LATE HOLOCENE NORTH ATLANTIC HURRICANE ACTIVITY (Invited Presentation)
In the 4500-year record of hurricane-induced storm surges from Mullet Pond near Apalachee Bay, Florida, variability in the frequency of the largest storm layers was found to be greater than what would likely occur by chance alone, with intervals of both anomalously high and low storm frequency identified. The frequency of high magnitude events peaked near 6 storms/century between 2700 and 2400 years B1950 and about 4 storms/century about 700 years B1950. The marked decline in the number of large storm deposits, which began around 600 years B1950, has persisted through present with below average frequency over the last 150 years when compared to the preceding 4000 years.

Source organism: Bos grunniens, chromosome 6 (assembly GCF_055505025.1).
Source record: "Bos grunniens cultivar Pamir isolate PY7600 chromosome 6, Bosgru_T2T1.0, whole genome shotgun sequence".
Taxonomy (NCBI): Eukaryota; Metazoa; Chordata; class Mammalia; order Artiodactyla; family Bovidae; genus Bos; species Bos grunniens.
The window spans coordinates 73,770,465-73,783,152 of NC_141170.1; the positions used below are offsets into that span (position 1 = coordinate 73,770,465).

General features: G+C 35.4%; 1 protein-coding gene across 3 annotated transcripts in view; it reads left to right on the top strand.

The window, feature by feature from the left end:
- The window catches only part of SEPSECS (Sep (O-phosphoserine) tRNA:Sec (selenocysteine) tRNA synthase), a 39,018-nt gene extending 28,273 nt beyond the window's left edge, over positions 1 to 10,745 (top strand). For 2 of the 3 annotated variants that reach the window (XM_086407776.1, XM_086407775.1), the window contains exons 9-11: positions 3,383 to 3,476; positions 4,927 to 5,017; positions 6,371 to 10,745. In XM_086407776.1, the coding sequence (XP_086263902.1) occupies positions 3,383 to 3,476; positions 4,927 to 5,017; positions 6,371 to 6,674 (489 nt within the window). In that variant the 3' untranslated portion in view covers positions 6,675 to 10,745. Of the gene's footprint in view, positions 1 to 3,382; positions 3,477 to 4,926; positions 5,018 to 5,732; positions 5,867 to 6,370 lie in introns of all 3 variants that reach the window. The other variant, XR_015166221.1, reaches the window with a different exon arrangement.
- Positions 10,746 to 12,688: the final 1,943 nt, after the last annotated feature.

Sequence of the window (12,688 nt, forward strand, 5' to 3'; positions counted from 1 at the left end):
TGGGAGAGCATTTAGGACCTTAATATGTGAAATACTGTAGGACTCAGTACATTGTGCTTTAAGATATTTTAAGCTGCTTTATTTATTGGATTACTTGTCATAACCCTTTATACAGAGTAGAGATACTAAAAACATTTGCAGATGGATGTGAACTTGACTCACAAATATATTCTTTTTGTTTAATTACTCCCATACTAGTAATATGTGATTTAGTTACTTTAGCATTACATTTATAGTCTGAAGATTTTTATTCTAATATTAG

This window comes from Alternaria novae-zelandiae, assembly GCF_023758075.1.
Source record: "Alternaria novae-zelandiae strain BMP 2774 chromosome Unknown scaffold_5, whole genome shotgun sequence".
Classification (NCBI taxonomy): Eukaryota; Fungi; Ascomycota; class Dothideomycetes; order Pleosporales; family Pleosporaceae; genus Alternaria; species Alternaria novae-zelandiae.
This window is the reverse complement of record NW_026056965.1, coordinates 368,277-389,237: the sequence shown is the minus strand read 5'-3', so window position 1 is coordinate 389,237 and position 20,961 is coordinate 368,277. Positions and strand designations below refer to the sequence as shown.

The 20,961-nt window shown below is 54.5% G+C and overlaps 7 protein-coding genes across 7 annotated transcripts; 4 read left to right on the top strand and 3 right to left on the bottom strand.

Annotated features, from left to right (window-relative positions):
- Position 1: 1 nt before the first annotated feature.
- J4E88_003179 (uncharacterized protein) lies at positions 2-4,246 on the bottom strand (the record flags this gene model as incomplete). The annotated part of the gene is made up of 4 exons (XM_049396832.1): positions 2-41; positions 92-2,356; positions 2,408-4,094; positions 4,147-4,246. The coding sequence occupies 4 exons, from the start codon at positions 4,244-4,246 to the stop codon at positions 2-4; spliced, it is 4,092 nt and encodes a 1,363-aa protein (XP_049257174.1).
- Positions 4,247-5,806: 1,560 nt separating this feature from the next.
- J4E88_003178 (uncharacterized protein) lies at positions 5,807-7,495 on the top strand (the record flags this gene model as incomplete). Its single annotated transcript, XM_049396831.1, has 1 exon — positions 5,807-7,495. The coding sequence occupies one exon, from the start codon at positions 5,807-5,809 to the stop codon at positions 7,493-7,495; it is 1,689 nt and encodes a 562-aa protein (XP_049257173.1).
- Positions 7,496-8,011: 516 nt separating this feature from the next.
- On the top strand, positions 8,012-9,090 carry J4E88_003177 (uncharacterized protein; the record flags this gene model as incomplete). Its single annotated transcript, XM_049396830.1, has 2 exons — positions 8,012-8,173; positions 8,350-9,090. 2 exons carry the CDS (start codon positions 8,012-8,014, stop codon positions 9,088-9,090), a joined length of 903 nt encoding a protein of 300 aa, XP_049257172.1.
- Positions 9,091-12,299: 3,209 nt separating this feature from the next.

All study sites indicate above average activity between 1500 and 900 years B1950; however, at other times the records are out of phase. This anti-phasing of intense hurricane activity between the East and Gulf coasts is likely not simply a function of changing hurricane tracks given the variability is in the most intense storms. Thus, regional controls on the frequency of intense hurricanes (e.g., loop current penetration in the Gulf of Mexico) likely also have driven spatial variability in Atlantic paleohurricane records.